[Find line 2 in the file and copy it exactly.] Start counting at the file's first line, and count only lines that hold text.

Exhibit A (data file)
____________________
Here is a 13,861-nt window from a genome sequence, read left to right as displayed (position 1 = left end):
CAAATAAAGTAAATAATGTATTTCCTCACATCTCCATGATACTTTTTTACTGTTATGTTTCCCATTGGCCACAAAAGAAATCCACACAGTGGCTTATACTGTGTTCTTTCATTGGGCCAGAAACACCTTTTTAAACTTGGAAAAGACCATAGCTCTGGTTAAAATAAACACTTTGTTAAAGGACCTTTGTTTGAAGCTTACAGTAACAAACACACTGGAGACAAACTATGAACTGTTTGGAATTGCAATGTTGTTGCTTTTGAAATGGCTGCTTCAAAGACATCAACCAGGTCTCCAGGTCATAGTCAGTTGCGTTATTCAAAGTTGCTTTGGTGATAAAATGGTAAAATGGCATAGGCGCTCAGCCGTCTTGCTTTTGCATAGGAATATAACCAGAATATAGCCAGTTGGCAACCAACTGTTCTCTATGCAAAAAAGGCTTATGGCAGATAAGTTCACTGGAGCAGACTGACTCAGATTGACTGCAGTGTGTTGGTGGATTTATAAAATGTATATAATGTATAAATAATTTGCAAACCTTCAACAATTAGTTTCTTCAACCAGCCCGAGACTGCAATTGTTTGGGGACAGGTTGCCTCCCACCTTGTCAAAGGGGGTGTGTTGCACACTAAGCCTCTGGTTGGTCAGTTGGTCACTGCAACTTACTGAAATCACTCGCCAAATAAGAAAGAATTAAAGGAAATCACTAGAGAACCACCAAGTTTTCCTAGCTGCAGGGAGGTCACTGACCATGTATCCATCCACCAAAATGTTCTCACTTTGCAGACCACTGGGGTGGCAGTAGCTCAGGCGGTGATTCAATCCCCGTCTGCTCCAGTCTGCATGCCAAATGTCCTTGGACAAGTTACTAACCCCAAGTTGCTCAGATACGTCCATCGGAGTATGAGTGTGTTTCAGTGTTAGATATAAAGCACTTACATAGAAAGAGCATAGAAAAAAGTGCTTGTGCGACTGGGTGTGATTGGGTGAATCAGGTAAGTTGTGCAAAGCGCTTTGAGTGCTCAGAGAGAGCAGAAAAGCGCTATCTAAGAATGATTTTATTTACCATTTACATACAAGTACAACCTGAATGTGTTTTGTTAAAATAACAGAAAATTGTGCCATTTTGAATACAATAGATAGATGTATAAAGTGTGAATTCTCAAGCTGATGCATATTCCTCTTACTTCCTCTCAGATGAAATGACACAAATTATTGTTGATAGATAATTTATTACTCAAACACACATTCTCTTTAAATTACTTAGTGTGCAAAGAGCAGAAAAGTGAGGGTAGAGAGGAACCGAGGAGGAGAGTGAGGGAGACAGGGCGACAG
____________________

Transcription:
CAAATAAAGTAAATAATGTATTTCCTCACATCTCCATGATACTTTTTTACTGTTATGTTTCCCATTGGCCACAAAAGAAATCCACACAGTGGCTTATACTGTGTTCTTTCATTGGGCCAGAAACACCTTTTTAAACTTGGAAAAGACCATAGCTCTGGTTAAAATAAACACTTTGTTAAAGGACCTTTGTTTGAAGCTTACAGTAACAAACACACTGGAGACAAACTATGAACTGTTTGGAATTGCAATGTTGTTGCTTTTGAAATGGCTGCTTCAAAGACATCAACCAGGTCTCCAGGTCATAGTCAGTTGCGTTATTCAAAGTTGCTTTGGTGATAAAATGGTAAAATGGCATAGGCGCTCAGCCGTCTTGCTTTTGCATAGGAATATAACCAGAATATAGCCAGTTGGCAACCAACTGTTCTCTATGCAAAAAAGGCTTATGGCAGATAAGTTCACTGGAGCAGACTGACTCAGATTGACTGCAGTGTGTTGGTGGATTTATAAAATGTATATAATGTATAAATAATTTGCAAACCTTCAACAATTAGTTTCTTCAACCAGCCCGAGACTGCAATTGTTTGGGGACAGGTTGCCTCCCACCTTGTCAAAGGGGGTGTGTTGCACACTAAGCCTCTGGTTGGTCAGTTGGTCACTGCAACTTACTGAAATCACTCGCCAAATAAGAAAGAATTAAAGGAAATCACTAGAGAACCACCAAGTTTTCCTAGCTGCAGGGAGGTCACTGACCATGTATCCATCCACCAAAATGTTCTCACTTTGCAGACCACTGGGGTGGCAGTAGCTCAGGCGGTGATTCAATCCCCGTCTGCTCCAGTCTGCATGCCAAATGTCCTTGGACAAGTTACTAACCCCAAGTTGCTCAGATACGTCCATCGGAGTATGAGTGTGTTTCAGTGTTAGATATAAAGCACTTACATAGAAAGAGCATAGAAAAAAGTGCTTGTGCGACTGGGTGTGATTGGGTGAATCAGGTAAGTTGTGCAAAGCGCTTTGAGTGCTCAGAGAGAGCAGAAAAGCGCTATCTAAGAATGATTTTATTTACCATTTACATACAAGTACAACCTGAATGTGTTTTGTTAAAATAACAGAAAATTGTGCCATTTTGAATACAATAGATAGATGTATAAAGTGTGAATTCTCAAGCTGATGCATATTCCTCTTACTTCCTCTCAGATGAAATGACACAAATTATTGTTGATAGATAATTTATTACTCAAACACACATTCTCTTTAAATTACTTAGTGTGCAAAGAGCAGAAAAGTGAGGGTAGAGAGGAACCGAGGAGGAGAGTGAGGGAGACAGGGCGACAG